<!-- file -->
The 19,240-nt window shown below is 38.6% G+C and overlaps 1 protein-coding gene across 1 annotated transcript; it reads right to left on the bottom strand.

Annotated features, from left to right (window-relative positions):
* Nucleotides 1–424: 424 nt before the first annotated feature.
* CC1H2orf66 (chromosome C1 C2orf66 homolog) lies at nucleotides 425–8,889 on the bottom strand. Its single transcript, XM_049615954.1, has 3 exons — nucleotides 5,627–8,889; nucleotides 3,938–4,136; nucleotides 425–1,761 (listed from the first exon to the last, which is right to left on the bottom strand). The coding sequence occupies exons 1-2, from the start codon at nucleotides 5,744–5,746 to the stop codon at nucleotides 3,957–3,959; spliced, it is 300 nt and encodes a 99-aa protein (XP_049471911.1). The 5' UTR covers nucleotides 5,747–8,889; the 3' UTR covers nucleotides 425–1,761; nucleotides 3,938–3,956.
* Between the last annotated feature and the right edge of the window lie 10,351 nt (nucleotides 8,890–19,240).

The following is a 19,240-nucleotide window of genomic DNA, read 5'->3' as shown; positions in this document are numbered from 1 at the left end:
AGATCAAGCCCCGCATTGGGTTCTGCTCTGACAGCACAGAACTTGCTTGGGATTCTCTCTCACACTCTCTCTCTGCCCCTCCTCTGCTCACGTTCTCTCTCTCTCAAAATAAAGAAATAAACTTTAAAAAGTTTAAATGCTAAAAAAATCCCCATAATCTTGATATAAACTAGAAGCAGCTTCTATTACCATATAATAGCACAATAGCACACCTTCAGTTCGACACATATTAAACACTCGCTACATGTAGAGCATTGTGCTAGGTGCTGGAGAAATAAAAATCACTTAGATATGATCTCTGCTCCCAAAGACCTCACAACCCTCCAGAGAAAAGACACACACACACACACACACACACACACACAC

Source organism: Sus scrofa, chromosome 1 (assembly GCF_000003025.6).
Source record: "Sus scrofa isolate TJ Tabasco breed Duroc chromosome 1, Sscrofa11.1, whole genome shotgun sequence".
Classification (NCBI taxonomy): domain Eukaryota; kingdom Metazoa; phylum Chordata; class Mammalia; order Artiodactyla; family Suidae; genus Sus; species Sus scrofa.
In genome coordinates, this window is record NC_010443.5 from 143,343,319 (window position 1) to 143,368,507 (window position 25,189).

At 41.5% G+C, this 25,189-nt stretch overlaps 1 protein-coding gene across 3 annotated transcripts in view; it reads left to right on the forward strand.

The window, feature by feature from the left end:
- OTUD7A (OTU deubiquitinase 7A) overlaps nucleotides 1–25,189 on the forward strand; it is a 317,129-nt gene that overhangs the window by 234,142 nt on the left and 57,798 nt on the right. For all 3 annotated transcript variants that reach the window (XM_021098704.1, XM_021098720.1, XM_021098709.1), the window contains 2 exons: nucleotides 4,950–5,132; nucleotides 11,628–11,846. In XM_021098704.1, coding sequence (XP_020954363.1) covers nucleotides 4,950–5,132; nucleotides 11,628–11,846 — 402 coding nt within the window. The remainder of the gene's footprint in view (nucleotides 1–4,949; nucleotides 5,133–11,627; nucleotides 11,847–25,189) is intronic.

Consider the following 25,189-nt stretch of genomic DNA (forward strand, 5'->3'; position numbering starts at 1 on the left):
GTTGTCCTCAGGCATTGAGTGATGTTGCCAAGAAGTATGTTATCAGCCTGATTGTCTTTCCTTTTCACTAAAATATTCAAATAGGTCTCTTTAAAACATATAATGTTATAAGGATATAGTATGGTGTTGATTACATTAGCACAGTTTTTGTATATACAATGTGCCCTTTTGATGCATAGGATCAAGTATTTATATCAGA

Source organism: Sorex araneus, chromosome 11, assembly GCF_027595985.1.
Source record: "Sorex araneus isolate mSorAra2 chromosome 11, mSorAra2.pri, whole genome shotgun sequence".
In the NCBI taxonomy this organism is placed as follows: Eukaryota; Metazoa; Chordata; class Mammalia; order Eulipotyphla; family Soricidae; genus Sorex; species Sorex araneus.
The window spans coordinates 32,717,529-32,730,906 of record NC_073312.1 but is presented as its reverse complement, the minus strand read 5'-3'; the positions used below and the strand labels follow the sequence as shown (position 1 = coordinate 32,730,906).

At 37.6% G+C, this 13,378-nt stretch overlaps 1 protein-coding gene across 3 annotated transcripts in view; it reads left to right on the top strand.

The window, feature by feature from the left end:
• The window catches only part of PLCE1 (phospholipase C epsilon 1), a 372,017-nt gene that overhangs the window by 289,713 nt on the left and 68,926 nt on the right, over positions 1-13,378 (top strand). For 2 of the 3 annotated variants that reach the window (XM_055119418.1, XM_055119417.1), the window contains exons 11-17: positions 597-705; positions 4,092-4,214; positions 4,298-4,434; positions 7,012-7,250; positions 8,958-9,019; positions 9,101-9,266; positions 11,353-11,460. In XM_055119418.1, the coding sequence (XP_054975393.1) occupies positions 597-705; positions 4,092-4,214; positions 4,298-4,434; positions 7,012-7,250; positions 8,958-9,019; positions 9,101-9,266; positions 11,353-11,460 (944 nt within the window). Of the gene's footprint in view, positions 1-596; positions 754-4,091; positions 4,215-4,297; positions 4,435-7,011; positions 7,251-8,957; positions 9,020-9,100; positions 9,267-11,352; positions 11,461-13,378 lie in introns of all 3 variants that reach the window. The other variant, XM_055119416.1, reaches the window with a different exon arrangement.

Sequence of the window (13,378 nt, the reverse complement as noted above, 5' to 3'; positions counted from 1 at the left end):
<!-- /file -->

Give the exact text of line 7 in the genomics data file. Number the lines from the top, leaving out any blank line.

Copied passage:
AGATCAAGCCCCGCATTGGGTTCTGCTCTGACAGCACAGAACTTGCTTGGGATTCTCTCTCACACTCTCTCTCTGCCCCTCCTCTGCTCACGTTCTCTCTCTCTCAAAATAAAGAAATAAACTTTAAAAAGTTTAAATGCTAAAAAAATCCCCATAATCTTGATATAAACTAGAAGCAGCTTCTATTACCATATAATAGCACAATAGCACACCTTCAGTTCGACACATATTAAACACTCGCTACATGTAGAGCATTGTGCTAGGTGCTGGAGAAATAAAAATCACTTAGATATGATCTCTGCTCCCAAAGACCTCACAACCCTCCAGAGAAAAGACACACACACACACACACACACACACACACAC